LGBT ‘discrimination’ policy in schools? More than 6,000 BC parents say no
RICHMOND, British Columbia, March 27, 2017 (LifeSiteNews) – Upset parents in the thriving city of Richmond petitioned the public school district to halt plans for a new code of conduct and a new “sexual orientation gender identity” policy.
The district’s proposed code of conduct is its response to a demand from the provincial government that all districts enhance protection from bullying. Though many parents were concerned over the code’s focus on sexual minorities, a homosexual club at one school gathered 1,000 signatures calling for a specific policy protecting students targeted for Sexual Orientation Gender Identity (SOGI).
An ad hoc group of Richmond parents calling itself Parents Care gathered 6,100 signatures opposing the stand-alone SOGI policy as well as objectionable features of the proposed code. Nonetheless, the board voted last month to draft a SOGI policy. As well, the district has created a feedback website on the proposed code.
Colleen Cheng is a parent of two and one of Parents Care’s organizers. She told LifeSiteNews, “Parents are upset and discouraged because we all worked hard to get signatures, but school board ignored us. There is no transparency in the process.”
Fellow organizer Dong Pan added that one parent who spoke out at the school board meeting was “hissed at, heckled, and shut down.”
Pan also criticized the other side for what amounts to bullying. “People are intimidated. They are afraid they will be labeled a bigot.”
Parents Care’s concerns about the draft ethics code focus on what its members see as an emphasis on sexual minorities and its enforcement of politically correct speech.
While the ethics code is written mainly in generalities, Cheng complained that it only gets specific about sexual minorities. It requires school counselors to “be informed and knowledgeable about expectations pertaining to human rights, sexual orientation, gender identity and expression (SOGI), discrimination, bullying, cultural diversity, and harassment.”
Trustee Sandra Nixon defended the phrasing. “Everyone has a gender, everyone has a sexual orientation, everyone has a culture. We are not singling out any one group.”
Parents Care members are unconvinced, especially with the unwritten SOGI policy looming. Cheng pointed to a requirement in the proposed code that all students and staff must “use appropriate language which is respectful and inclusive in all situations.”
Cheng asked, “Does this mean our children will be required to use pronouns that transgender students prefer for themselves? This looks like compelled speech.” All parents are in favor of banning obscene and racist speech from schools. However, requiring people to use certain words are “restricting the way they think,” she said.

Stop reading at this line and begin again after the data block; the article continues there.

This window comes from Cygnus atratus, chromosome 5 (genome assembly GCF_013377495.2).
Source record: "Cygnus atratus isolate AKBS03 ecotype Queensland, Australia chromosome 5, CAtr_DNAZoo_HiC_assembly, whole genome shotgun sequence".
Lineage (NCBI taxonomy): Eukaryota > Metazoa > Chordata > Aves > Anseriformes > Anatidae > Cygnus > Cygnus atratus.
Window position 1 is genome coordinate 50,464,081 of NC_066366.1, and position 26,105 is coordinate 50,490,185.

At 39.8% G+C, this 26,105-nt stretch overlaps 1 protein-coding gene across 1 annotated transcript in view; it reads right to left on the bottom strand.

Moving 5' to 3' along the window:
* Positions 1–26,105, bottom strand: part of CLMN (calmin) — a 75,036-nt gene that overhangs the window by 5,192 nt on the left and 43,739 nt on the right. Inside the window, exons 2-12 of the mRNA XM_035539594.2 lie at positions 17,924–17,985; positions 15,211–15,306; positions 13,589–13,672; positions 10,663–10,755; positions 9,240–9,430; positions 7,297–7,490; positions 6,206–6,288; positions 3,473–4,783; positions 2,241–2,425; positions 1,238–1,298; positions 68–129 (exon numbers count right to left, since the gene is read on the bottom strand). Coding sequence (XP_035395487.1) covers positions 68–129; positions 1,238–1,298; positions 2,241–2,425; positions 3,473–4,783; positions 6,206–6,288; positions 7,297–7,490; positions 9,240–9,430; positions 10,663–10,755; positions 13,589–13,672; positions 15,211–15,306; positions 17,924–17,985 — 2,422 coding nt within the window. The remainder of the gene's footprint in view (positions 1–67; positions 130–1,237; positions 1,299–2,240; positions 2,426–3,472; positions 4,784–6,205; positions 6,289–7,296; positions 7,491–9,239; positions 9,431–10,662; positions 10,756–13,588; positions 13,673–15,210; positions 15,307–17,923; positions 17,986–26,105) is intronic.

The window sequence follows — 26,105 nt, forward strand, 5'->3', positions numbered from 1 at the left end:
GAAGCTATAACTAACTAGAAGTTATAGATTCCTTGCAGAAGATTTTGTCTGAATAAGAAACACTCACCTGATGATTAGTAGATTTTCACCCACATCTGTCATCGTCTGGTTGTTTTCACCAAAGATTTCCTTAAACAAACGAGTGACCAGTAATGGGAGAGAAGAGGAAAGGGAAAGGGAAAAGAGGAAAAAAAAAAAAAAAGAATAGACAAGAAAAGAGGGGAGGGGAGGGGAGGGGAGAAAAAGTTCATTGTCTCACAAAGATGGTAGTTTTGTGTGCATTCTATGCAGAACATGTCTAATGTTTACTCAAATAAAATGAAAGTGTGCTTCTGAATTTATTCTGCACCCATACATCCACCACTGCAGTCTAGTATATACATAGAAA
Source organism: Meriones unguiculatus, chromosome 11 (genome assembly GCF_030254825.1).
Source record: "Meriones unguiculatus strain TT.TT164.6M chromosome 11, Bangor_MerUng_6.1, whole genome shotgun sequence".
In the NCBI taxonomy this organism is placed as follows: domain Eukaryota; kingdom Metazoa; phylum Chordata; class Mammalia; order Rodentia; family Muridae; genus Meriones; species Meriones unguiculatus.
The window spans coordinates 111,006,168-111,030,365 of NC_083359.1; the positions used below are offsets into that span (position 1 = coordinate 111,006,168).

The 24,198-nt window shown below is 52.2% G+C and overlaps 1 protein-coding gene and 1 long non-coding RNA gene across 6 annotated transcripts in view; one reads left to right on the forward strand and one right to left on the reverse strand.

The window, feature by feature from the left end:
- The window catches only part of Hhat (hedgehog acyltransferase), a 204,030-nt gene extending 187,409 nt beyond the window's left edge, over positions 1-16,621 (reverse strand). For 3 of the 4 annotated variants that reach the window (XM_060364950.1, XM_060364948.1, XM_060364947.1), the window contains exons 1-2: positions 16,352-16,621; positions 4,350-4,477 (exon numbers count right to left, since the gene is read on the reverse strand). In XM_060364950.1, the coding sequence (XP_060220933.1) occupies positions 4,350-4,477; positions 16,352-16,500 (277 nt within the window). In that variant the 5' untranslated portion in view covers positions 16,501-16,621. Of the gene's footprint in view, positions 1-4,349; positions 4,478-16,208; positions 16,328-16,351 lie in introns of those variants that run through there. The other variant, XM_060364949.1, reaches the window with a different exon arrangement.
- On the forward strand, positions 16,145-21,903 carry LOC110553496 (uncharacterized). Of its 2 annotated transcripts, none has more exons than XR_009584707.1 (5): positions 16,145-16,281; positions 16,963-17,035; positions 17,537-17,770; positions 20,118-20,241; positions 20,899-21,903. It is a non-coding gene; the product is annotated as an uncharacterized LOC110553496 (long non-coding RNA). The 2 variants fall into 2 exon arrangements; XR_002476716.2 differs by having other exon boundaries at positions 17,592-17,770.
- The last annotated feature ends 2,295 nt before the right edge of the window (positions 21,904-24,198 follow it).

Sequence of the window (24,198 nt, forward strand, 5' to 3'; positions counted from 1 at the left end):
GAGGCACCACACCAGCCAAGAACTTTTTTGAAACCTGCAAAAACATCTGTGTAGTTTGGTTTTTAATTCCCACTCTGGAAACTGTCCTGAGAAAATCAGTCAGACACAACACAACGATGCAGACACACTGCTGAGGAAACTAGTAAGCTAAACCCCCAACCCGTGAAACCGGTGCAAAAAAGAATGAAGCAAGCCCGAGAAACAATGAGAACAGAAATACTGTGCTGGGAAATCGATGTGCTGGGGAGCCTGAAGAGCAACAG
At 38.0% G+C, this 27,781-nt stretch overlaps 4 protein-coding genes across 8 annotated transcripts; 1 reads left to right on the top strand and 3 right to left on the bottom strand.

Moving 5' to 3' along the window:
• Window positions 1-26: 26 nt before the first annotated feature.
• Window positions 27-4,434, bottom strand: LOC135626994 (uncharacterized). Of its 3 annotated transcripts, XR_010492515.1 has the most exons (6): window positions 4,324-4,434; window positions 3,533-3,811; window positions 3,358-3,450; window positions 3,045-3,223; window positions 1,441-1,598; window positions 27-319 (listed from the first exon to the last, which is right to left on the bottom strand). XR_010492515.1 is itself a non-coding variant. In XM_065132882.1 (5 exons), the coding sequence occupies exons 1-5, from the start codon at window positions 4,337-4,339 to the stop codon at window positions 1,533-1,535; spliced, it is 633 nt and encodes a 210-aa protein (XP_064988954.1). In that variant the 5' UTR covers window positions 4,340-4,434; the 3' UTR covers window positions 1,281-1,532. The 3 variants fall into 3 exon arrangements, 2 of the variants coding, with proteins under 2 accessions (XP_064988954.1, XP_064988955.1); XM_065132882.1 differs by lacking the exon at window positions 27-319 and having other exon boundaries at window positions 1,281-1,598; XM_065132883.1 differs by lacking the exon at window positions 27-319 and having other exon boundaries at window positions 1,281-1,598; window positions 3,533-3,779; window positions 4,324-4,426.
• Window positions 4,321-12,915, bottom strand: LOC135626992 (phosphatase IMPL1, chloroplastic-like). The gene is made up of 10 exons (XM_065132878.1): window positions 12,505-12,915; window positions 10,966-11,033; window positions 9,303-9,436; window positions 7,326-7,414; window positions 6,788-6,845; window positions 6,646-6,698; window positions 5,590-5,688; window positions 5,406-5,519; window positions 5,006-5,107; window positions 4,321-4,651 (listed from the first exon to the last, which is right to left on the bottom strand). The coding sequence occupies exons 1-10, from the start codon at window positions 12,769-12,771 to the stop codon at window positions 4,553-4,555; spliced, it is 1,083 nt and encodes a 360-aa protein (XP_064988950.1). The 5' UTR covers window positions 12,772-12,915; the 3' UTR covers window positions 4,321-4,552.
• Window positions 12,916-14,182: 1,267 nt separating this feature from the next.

The parents are also concerned that the current code’s ban on weapons has vanished in the proposed code. Instead, there would be an opportunity to learn “about restricted and illegal substance use on school and district sites.”
Nixon said this arose from a desire to replace a list of heavy “thou shalt nots” with more positive statements of positive behavior.
However, the parents, said Cheng, suspect “they may be planning to make it OK for teachers to smoke marijuana, which would set a really bad example for students.” If weapons go from being specifically banned to going unmentioned, said Cheng, “we fear that our children’s safety will be sacrificed.”
Parents Care is now focusing on the upcoming SOGI policy. Cheng told LifeSiteNews that this policy is not only unnecessary it is unfair to other groups. Race, she said, is a more common cause of bullying than sexuality or gender identity. Autism is as well. Dong Pan added, “Singling out sexual groups will only increase the problem.”
Both parents acknowledge there was discrimination against sexual minorities in the past. Now they believe the LGBTQ groups are the ones doing the bullying. “Just because we disagree with them doesn’t mean we are discriminating,” Pan told LifeSiteNews. “Now people are afraid to state their disagreement. Our voice has been shut down by a politically correct climate.”
But Nixon told LifeSiteNews, “Parents are our valued educational partner. We welcome their suggestions. We do have a mechanism for feedback.”
Cheng, however, does not believe the system is listening. “I feel sorry for the next generation. They will grow up not learning how to think. This is not good for society.”
Dong Pan believes that the SOGI policy is part of a strategy to indoctrinate gender ideology and shut down different voices. He has decided to take his concerns directly to the people by running in the next provincial election as an independent. “I want to make a difference,” he told LifeSiteNews. “And I don’t want to be affiliated with any of the political parties.”